Teacher quality under the microscope

It’s no secret that one of the keys to creating better schools is to raise the quality of teaching in the nation’s classrooms. But how to identify, and encourage, high-quality teaching is proving to be a challenge.

Several efforts to address this question are under way. The Bill & Melinda Gates Foundation has just launched a five-year, $500 million initiative to quantify what, exactly, makes a teacher effective and how to tie that to student achievement (see story). And the Obama administration has cited improving teacher quality as one of four education-reform areas it plans to target in particular. (See “Duncan outlines school reform agenda.”)

Education Secretary Arne Duncan has said he supports merit pay for teachers–a practice linking raises or bonuses to student achievement. He also said test scores alone should not decide a teacher’s salary, “…but to somehow suggest we should not link student achievement to teacher effectiveness is like suggesting we judge sports teams without looking at the box score.”

Duncan also is using federal stimulus dollars to press the issue.

Later this year, states will compete for a piece of $5 billion in “Race to the Top” stimulus funding, which rewards those states and school systems that adopt innovations the Obama administration supports. Whether officials tie student data to teacher evaluations will be a consideration in awarding the grants, said Duncan.

Although relatively rare, the use of pay-for-performance programs appears to be growing, albeit slowly. According to analyses of data from the “Schools and Staffing Survey” administered by the U.S. Department of Education, 13.6 percent of districts rewarded excellence in teaching in 1999-2000, and 14 percent rewarded excellence in teaching in 2003-04.

In 2003-04, 19.6 percent of districts said they rewarded some schools for excellence in teaching through a school-wide bonus or additional resources for a school-wide activity, and 15.4 percent of districts said they provide a cash bonus or additional resources to individual teachers to encourage effective teaching.

The key challenge in implementing pay-for-performance systems, experts agree, is how to define teacher excellence. The most obvious way would be to look at student achievement, as Duncan wants to do. But that’s controversial, as many people believe test scores alone paint an unfair or incomplete picture of a teacher’s contribution.

A recent survey, “Exploring the Possibility and Potential for Pay for Performance in America’s Public Schools,” conducted by the American Association of School Administrators (AASA), revealed the motivations and concerns that influence superintendents’ consideration of pay-for-performance systems.

Out of 536 school administrators from 45 states, 45 percent expressed moderate to strong interest in pay-for-performance programs, and five percent of all respondents were already pursuing pay-for-performance programs for teachers in their districts.

The top three indicators school leaders would use in determining performance-based pay were student achievement (89 percent), teacher evaluations (68 percent), and teacher attendance (54 percent).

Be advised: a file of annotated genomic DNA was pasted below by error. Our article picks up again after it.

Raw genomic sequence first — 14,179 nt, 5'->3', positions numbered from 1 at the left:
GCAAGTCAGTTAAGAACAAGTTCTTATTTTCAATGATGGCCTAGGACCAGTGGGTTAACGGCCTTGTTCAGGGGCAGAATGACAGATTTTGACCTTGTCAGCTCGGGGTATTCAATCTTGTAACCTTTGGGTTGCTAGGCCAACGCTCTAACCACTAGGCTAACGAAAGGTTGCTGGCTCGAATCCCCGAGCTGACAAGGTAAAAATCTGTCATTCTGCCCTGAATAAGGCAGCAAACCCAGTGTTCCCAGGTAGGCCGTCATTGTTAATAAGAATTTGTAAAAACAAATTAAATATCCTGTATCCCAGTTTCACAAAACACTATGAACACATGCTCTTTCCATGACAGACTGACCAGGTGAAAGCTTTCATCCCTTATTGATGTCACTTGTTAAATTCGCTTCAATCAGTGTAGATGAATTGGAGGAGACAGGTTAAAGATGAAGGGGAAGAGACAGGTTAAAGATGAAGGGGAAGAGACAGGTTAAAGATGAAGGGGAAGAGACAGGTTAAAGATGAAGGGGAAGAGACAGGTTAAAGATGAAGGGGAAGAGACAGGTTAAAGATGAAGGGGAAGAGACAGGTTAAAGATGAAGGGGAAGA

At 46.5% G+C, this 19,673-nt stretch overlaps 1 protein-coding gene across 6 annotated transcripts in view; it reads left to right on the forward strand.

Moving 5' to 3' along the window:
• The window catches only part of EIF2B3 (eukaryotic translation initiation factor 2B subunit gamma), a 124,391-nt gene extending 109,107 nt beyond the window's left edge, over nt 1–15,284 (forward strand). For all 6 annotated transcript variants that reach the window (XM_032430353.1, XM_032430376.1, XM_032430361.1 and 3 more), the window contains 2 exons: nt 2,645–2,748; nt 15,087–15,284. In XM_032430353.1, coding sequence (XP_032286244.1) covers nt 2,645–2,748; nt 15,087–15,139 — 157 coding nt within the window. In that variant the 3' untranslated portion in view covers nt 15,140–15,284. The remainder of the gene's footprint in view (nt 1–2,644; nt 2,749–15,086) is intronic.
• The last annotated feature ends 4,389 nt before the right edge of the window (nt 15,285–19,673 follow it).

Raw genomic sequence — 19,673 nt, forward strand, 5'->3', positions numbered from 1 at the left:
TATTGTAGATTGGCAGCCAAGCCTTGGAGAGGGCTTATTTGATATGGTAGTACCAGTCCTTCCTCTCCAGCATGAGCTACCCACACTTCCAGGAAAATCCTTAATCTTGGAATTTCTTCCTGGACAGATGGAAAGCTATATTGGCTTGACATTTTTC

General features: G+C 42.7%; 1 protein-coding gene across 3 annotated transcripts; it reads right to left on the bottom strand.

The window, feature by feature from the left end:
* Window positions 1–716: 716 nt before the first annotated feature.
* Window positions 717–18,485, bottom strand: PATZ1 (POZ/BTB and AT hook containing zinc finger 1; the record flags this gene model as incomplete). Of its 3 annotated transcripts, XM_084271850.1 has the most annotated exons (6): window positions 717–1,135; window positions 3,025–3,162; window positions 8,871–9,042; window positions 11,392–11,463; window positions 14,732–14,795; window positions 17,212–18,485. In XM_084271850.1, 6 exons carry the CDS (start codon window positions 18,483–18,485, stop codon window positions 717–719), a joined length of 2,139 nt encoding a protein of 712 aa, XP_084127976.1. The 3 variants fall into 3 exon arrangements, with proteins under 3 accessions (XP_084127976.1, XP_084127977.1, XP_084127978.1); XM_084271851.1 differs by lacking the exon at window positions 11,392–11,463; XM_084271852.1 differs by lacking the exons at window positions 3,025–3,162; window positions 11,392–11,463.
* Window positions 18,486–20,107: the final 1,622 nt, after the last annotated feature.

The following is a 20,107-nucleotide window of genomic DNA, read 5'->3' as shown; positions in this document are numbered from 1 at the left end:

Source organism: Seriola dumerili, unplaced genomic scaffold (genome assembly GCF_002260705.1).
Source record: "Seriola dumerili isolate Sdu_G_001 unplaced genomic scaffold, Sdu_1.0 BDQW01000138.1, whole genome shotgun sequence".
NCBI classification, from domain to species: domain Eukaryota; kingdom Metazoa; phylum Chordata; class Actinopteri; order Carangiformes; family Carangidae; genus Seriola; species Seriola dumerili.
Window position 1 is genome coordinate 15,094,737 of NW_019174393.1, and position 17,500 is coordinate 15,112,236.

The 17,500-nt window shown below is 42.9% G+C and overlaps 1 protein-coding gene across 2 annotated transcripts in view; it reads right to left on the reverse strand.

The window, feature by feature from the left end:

But defining student achievement should mean more than calculating test scores, many observers say.

“I don’t believe merit pay based solely on test scores is appropriate,” said Marc Liebman, superintendent of the Berryessa Union School District in San Jose, Calif. “The research I did [for] my doctorate … indicated that using test scores as a hammer doesn’t work. I don’t think giving teachers more pay to get higher test scores will get the desired result, except in cases where teachers teach to the test, not to the students–which totally misses the point of high-quality instruction.”

Education Sector, an education think tank, and public opinion research company FDR Group surveyed a national sample of teachers on their attitudes toward a variety of teacher policies, including compensation reforms. They found that fewer than half (42 percent) favored incentives for “teachers whose students routinely score higher than similar students on standardized tests.”

In analyzing these results, as well as other survey data, the nonprofit Center for American Progress (CAP) determined that teachers are more likely to support programs that rely on a variety of measures of teacher performance, rather than those that rely on only one measure (such as test scores).

Also against merit pay based solely on student achievement scores is the Economic Policy Institute, which recently released a report titled “Teachers, Performance Pay, and Accountability: What Education Should Learn from Other Sectors.”

The study, conducted by economics professors Scott J. Adams and John S. Heywood at the University of Wisconsin-Milwaukee, claims there are “significant downsides of reward-punishment systems based on quantitative outcomes, whether in the public or private sector.”

“Contrary to the claims of advocates of teacher merit pay, relatively few private-sector workers have pay that varies in a direct formulaic way with their productivity–and the share of such workers is probably declining,” Haywood states.

He adds, “Formulaic reward structures often reward only a few dimensions of productivity and run the risk of causing workers to abandon effort in the dimensions not rewarded.”